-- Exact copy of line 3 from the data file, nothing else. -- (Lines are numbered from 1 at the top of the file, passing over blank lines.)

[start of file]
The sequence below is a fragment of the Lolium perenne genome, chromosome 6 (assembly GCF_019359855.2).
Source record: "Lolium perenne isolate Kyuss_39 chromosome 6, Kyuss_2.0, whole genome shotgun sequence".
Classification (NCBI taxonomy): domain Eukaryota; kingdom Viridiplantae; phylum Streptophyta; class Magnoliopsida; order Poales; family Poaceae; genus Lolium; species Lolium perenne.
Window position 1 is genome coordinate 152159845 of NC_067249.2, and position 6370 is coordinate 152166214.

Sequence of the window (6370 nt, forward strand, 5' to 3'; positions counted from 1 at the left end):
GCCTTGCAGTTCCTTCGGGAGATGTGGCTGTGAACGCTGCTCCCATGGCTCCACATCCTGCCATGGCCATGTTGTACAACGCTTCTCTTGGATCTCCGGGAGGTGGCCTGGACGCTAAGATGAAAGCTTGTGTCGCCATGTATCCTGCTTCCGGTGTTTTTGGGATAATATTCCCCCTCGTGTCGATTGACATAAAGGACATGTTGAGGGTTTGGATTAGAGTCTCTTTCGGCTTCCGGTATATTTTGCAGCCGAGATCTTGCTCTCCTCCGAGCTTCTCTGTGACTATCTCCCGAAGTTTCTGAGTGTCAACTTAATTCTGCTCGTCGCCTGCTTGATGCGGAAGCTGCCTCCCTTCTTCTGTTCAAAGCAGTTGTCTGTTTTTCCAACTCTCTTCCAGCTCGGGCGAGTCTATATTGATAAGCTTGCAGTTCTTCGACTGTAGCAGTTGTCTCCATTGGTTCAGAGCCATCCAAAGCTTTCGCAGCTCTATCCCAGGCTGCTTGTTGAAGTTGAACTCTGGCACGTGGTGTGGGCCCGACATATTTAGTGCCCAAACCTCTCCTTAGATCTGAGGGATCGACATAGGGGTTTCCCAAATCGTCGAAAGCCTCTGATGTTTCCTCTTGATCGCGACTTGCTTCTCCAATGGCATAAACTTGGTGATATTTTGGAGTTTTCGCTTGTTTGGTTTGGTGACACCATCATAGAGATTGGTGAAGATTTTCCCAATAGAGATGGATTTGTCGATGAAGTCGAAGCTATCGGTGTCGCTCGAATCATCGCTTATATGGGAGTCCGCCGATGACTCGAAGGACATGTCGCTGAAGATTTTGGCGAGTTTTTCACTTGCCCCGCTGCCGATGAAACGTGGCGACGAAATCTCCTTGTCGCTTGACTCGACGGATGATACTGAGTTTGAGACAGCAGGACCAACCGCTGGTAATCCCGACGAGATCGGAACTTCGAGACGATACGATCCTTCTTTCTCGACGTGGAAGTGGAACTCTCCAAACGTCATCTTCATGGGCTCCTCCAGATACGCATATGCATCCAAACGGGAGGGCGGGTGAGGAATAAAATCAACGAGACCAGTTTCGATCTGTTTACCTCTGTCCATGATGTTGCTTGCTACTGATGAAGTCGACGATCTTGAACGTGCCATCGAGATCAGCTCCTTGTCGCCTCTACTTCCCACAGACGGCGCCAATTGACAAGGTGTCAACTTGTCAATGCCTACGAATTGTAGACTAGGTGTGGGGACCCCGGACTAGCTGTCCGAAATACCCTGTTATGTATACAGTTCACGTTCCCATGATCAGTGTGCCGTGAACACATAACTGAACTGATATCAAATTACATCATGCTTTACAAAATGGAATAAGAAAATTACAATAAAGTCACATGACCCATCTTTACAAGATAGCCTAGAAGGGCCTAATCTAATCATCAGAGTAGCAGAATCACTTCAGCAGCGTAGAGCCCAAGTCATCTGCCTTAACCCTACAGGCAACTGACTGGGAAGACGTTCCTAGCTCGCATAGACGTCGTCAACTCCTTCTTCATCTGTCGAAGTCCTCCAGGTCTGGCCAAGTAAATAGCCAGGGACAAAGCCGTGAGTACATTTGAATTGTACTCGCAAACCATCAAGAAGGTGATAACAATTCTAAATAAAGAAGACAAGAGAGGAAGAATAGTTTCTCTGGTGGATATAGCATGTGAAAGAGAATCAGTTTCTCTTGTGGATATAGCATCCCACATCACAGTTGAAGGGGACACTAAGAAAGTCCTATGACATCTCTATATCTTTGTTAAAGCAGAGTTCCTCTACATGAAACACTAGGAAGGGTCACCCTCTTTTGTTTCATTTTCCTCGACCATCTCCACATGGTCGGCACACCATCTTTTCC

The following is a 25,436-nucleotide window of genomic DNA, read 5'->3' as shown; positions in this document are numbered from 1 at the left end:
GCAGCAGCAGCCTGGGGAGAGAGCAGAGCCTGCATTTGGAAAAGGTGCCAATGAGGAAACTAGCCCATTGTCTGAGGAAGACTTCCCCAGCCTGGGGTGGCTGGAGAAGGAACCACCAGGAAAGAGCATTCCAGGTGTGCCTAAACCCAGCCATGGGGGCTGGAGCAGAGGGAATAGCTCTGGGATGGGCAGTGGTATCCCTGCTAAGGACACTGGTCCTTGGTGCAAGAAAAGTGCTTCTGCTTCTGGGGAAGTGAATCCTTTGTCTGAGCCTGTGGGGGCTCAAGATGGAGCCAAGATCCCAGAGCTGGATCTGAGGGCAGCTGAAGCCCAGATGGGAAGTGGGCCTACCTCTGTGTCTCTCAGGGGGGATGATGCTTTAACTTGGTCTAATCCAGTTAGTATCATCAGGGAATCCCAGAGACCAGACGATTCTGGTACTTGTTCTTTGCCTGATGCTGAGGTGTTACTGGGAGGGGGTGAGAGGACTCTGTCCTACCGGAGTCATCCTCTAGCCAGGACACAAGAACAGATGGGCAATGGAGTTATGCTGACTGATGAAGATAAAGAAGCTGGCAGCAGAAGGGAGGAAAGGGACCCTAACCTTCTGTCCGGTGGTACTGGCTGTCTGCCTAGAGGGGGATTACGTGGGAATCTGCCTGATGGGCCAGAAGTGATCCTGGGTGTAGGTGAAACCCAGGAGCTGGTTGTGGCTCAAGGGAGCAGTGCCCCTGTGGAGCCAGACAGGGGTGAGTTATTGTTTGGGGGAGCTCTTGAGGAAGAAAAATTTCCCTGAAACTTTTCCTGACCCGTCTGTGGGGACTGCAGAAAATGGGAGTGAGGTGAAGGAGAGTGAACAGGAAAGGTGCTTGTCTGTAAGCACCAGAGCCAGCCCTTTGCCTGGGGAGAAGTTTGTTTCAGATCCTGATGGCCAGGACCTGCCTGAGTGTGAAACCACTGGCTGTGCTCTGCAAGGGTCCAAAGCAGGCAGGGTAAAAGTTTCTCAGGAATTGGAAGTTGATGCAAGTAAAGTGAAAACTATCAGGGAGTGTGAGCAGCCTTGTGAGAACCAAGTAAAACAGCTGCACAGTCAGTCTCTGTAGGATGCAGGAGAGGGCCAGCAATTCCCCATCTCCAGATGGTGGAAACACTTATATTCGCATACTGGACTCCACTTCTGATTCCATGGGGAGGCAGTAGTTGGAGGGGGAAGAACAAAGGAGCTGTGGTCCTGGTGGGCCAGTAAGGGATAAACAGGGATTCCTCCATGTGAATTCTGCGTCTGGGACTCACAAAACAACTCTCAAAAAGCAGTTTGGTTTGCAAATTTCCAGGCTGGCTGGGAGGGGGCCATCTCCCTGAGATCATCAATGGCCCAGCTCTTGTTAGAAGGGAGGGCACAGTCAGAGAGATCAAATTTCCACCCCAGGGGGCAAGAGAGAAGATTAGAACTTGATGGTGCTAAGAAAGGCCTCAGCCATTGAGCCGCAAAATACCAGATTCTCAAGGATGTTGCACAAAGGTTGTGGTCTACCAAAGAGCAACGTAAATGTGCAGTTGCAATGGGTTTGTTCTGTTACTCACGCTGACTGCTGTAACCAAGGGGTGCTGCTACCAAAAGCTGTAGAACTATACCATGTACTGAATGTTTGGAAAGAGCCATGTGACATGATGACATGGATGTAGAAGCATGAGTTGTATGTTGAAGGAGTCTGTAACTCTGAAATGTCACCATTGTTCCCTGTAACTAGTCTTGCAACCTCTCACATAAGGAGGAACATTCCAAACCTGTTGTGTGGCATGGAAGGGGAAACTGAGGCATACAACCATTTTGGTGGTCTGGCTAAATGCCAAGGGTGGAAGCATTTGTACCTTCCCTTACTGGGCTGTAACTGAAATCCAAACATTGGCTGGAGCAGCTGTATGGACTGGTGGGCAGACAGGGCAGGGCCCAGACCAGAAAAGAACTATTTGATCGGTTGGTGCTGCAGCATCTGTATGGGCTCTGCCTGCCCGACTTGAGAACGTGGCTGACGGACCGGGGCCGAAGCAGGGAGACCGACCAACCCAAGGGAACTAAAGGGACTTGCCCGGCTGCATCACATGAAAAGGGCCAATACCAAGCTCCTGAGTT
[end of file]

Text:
Classification (NCBI taxonomy): domain Eukaryota; kingdom Viridiplantae; phylum Streptophyta; class Magnoliopsida; order Poales; family Poaceae; genus Lolium; species Lolium perenne.